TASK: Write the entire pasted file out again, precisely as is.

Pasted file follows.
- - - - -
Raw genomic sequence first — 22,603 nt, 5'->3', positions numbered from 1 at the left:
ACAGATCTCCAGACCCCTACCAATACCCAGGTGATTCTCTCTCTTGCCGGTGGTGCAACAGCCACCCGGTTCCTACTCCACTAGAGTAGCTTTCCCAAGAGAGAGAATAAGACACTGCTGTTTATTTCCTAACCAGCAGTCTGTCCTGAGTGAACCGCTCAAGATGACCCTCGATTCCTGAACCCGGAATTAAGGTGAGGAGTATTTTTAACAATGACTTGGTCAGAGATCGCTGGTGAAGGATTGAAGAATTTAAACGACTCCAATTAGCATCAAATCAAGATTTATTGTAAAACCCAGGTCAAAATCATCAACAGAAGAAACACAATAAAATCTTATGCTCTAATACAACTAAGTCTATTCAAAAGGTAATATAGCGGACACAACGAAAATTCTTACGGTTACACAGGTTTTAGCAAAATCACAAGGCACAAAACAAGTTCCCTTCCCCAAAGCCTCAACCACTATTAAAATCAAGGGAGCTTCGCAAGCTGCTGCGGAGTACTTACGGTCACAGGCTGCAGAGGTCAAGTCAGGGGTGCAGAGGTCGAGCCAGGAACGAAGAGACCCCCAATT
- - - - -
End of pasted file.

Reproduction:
Raw genomic sequence first — 22,603 nt, 5'->3', positions numbered from 1 at the left:
ACAGATCTCCAGACCCCTACCAATACCCAGGTGATTCTCTCTCTTGCCGGTGGTGCAACAGCCACCCGGTTCCTACTCCACTAGAGTAGCTTTCCCAAGAGAGAGAATAAGACACTGCTGTTTATTTCCTAACCAGCAGTCTGTCCTGAGTGAACCGCTCAAGATGACCCTCGATTCCTGAACCCGGAATTAAGGTGAGGAGTATTTTTAACAATGACTTGGTCAGAGATCGCTGGTGAAGGATTGAAGAATTTAAACGACTCCAATTAGCATCAAATCAAGATTTATTGTAAAACCCAGGTCAAAATCATCAACAGAAGAAACACAATAAAATCTTATGCTCTAATACAACTAAGTCTATTCAAAAGGTAATATAGCGGACACAACGAAAATTCTTACGGTTACACAGGTTTTAGCAAAATCACAAGGCACAAAACAAGTTCCCTTCCCCAAAGCCTCAACCACTATTAAAATCAAGGGAGCTTCGCAAGCTGCTGCGGAGTACTTACGGTCACAGGCTGCAGAGGTCAAGTCAGGGGTGCAGAGGTCGAGCCAGGAACGAAGAGACCCCCAATT